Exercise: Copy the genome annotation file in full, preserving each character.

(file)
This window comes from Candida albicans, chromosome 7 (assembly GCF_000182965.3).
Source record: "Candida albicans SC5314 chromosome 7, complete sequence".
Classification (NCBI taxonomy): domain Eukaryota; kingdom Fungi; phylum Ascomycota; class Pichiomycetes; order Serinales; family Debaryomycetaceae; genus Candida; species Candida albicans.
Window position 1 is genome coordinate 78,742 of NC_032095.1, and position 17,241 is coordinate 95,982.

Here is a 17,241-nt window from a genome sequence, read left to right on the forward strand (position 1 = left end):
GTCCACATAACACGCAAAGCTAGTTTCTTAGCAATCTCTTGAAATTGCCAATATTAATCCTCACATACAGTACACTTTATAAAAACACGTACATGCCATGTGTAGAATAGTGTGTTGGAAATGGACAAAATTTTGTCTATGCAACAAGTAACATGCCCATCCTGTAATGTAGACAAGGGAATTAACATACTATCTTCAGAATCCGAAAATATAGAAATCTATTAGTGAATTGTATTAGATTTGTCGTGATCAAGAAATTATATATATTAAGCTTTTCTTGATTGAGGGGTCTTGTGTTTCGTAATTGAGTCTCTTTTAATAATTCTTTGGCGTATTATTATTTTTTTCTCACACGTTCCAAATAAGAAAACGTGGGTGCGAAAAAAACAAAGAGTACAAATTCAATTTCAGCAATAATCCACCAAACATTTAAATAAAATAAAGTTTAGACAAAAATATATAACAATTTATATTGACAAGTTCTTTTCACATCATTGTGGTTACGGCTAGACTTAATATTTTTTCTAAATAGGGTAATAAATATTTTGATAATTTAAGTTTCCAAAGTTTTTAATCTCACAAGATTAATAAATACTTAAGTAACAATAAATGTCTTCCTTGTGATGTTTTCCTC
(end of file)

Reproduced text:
This window comes from Candida albicans, chromosome 7 (assembly GCF_000182965.3).
Source record: "Candida albicans SC5314 chromosome 7, complete sequence".
Classification (NCBI taxonomy): domain Eukaryota; kingdom Fungi; phylum Ascomycota; class Pichiomycetes; order Serinales; family Debaryomycetaceae; genus Candida; species Candida albicans.
Window position 1 is genome coordinate 78,742 of NC_032095.1, and position 17,241 is coordinate 95,982.

Here is a 17,241-nt window from a genome sequence, read left to right on the forward strand (position 1 = left end):
GTCCACATAACACGCAAAGCTAGTTTCTTAGCAATCTCTTGAAATTGCCAATATTAATCCTCACATACAGTACACTTTATAAAAACACGTACATGCCATGTGTAGAATAGTGTGTTGGAAATGGACAAAATTTTGTCTATGCAACAAGTAACATGCCCATCCTGTAATGTAGACAAGGGAATTAACATACTATCTTCAGAATCCGAAAATATAGAAATCTATTAGTGAATTGTATTAGATTTGTCGTGATCAAGAAATTATATATATTAAGCTTTTCTTGATTGAGGGGTCTTGTGTTTCGTAATTGAGTCTCTTTTAATAATTCTTTGGCGTATTATTATTTTTTTCTCACACGTTCCAAATAAGAAAACGTGGGTGCGAAAAAAACAAAGAGTACAAATTCAATTTCAGCAATAATCCACCAAACATTTAAATAAAATAAAGTTTAGACAAAAATATATAACAATTTATATTGACAAGTTCTTTTCACATCATTGTGGTTACGGCTAGACTTAATATTTTTTCTAAATAGGGTAATAAATATTTTGATAATTTAAGTTTCCAAAGTTTTTAATCTCACAAGATTAATAAATACTTAAGTAACAATAAATGTCTTCCTTGTGATGTTTTCCTC